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President Donald Trump is ratcheting up the pressure on Democrats to support a sweeping rewrite of the nation's tax code following his surprise deal with the party's leaders to raise the debt ceiling, fund the government and fast-track hurricane relief.
Trump is slated to make his case during a dinner Tuesday night at the White House with three key red-state Democrats: Sens. Joe Donnelly of Indiana, Joe Manchin of West Virginia and Heidi Heitkamp of North Dakota. Also attending will be influential Republican Sens. Orrin Hatch of Utah, John Thune of South Dakota and Pat Toomey of Pennsylvania, according to a White House spokeswoman.
"The president is committed to getting tax relief for middle-class Americans passed and is willing to work with Democrats and Republicans to do it," she said.
Donnelly, Heitkamp and Manchin are the only Democratic senators who did not sign a letter circulated last month by Minority Leader Chuck Schumer outlining the conditions for the party's support of tax reform. On Tuesday, Democrats will release new data attacking the Trump administration's plan to repeal the estate tax as a benefit for a handful of the wealthiest American households — and at odds with his populist agenda.
The analysis by the left-leaning Center on Budget and Policy Priorities found that only 5,400 households would benefit next year from eliminating the estate tax, or what Republicans call the "death tax." About 470 of them live in New York and another 400 live in Texas, the highest numbers in the country. Altogether, beneficiaries represent only 0.2 percent of taxpayers, the report found.
Previous research has shown that those also tend to be wealthy households. The estate tax only applies to property and assets totaling at least $5.5 million. The Tax Policy Center estimated that the top 10 percent of households by income pay 90 percent of the tax.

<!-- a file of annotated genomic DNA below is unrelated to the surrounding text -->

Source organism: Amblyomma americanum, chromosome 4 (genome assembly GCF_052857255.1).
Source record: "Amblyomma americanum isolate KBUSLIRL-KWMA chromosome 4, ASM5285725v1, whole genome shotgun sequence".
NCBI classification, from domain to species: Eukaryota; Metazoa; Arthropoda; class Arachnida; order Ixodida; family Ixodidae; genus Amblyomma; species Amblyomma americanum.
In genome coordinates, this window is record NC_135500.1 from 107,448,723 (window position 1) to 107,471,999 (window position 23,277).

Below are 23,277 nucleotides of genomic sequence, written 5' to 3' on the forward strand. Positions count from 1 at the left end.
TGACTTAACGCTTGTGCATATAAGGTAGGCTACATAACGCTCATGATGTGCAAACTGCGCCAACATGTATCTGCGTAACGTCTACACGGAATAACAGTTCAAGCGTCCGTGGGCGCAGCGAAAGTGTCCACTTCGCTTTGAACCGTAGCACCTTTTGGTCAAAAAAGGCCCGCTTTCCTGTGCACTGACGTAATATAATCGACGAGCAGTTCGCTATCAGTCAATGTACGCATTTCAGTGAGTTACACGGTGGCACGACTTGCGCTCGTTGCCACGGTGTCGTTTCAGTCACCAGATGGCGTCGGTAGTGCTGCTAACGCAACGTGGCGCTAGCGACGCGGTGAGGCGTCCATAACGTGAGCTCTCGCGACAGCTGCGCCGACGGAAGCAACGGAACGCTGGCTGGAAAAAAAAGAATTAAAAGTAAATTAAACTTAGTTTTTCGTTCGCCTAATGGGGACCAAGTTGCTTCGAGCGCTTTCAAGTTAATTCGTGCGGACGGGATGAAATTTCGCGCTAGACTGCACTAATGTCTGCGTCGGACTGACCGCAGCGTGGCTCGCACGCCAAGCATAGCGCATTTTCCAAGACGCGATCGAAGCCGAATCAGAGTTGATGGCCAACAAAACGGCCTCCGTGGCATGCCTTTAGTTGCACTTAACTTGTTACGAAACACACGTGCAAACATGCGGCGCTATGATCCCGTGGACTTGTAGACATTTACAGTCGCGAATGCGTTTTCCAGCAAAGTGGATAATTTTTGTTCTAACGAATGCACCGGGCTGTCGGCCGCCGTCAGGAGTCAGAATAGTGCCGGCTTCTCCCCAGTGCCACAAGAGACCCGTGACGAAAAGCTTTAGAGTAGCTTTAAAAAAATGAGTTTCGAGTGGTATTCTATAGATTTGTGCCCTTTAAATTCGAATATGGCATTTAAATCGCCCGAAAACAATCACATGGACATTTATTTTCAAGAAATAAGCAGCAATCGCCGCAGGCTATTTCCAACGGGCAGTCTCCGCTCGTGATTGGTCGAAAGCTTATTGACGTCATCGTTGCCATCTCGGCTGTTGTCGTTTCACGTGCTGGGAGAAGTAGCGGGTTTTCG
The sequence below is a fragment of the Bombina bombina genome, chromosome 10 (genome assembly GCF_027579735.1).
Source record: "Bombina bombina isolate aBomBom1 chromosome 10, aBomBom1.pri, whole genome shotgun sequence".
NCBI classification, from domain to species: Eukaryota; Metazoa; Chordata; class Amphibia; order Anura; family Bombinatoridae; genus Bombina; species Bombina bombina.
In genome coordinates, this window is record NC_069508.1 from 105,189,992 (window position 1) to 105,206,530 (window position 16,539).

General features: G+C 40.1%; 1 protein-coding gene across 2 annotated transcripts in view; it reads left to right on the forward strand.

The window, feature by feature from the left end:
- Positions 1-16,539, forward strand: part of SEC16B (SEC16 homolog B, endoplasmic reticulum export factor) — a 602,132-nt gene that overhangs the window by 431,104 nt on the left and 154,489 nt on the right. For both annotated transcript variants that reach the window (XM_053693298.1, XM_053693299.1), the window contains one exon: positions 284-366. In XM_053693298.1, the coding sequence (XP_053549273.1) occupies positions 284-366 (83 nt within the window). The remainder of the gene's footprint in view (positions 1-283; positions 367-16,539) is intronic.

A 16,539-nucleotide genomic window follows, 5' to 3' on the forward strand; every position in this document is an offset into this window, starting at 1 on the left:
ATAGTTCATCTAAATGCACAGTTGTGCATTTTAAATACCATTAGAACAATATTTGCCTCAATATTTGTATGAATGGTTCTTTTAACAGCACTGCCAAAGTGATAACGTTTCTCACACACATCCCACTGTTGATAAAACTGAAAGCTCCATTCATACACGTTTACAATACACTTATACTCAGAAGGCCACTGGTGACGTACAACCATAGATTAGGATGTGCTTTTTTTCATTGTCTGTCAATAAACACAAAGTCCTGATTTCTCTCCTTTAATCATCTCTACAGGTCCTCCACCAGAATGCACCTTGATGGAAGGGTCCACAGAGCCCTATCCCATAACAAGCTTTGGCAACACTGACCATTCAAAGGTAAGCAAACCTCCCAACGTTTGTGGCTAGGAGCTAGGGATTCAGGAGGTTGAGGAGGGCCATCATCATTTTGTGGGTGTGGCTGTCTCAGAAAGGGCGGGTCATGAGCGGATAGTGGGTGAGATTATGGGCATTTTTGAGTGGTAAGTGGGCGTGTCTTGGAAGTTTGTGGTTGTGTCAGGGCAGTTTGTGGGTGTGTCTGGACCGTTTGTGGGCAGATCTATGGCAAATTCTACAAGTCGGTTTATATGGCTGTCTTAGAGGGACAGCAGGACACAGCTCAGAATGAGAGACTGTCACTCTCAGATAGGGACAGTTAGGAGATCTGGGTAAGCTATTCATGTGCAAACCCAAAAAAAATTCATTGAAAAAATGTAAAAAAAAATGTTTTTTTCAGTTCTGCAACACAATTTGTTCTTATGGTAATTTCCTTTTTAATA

Getting rid of the tax is a "key plank of the Republican tax plan [that] will only benefit the wealthiest Americans while leaving middle class families out to dry," the Senate Democratic Policy Committee said in a statement.
Republicans plan to use a process known as reconciliation to pass tax reform, which would only require approval by 50 senators. But with only 52 seats, the GOP's margin remains razor thin. Winning over even a few Democrats could provide Republicans with an important buffer. And Trump's spontaneous decision to side with Schumer and House Minority Leader Nancy Pelosi on the debt ceiling package last week — over the objections of his Cabinet and GOP leadership — illustrated that the president is willing to buck his own party to cut a deal.
In addition to Tuesday's tax reform dinner at the White House, Vice President Mike Pence is slated to visit Indiana next week, the home state he shares with Donnelly. And Trump invited Heitkamp to fly with him to North Dakota last week, calling her a "good woman" during his speech there and shaking hands with her on stage.
Trump also called for repealing the estate tax in that speech, slamming it as a "tremendous burden," particularly for small businesses and family farmers. The agricultural industry is one of the biggest supporters of eliminating the tax, and Trump singled out local fourth-generation cattle rancher Julie Ellingson to make his point.
"Julie, we are not going to allow the death tax or the inheritance tax or whatever you want to call it, to crush the American dream," Trump said. "We're not going to let it happen. So, fighting hard."
The Center on Budget and Policy Priorities was unable to calculate an estimate for the number of households in North Dakota that would benefit from eliminating the estate tax in its analysis because the number is so small. Tallies were also not available for six other states.